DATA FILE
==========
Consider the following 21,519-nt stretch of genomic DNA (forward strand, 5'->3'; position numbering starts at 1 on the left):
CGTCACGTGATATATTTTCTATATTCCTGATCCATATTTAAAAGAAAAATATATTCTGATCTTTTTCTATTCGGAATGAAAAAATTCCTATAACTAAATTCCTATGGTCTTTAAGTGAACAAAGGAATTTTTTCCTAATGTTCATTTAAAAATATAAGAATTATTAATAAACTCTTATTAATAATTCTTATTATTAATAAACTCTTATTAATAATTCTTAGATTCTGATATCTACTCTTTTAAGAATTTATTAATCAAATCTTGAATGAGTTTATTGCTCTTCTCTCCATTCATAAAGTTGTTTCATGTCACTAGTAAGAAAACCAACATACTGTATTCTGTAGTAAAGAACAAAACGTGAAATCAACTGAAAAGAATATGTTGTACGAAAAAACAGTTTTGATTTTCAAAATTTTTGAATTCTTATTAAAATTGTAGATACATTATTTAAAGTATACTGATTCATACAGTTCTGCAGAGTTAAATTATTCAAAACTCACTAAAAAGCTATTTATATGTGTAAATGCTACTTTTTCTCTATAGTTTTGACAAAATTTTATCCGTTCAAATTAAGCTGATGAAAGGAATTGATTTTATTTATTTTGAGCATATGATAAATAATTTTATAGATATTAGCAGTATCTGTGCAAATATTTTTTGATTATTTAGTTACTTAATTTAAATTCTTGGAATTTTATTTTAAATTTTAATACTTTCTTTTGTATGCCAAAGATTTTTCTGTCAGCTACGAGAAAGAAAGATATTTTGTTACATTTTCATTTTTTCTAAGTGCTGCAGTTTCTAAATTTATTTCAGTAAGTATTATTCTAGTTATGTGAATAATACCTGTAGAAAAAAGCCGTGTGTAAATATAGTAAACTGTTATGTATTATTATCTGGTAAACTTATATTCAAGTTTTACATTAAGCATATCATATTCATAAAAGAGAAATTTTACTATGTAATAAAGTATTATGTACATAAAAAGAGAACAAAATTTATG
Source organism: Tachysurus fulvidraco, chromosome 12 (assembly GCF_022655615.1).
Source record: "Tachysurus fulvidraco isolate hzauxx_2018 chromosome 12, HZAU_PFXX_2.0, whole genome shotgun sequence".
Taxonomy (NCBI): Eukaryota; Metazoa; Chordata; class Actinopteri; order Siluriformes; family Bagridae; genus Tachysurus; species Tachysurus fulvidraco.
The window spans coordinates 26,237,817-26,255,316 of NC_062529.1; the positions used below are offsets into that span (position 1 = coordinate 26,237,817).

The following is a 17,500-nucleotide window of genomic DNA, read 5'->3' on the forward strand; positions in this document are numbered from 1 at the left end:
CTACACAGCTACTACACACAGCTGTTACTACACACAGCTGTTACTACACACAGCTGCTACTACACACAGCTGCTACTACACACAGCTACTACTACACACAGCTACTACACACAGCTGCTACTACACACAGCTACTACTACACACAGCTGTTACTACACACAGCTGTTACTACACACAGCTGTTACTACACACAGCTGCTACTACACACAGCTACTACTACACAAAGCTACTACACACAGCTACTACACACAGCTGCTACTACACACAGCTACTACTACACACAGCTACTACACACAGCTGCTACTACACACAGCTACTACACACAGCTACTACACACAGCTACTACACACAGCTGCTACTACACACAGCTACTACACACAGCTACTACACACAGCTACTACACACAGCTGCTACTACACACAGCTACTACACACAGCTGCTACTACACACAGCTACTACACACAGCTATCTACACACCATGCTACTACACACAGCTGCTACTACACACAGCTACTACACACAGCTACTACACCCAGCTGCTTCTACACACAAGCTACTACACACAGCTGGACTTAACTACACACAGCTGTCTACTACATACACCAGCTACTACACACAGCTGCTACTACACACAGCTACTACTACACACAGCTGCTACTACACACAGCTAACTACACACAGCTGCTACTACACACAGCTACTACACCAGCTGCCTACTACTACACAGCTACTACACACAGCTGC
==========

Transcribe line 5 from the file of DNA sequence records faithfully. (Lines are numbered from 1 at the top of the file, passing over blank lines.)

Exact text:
Taxonomy (NCBI): Eukaryota; Metazoa; Chordata; class Actinopteri; order Siluriformes; family Bagridae; genus Tachysurus; species Tachysurus fulvidraco.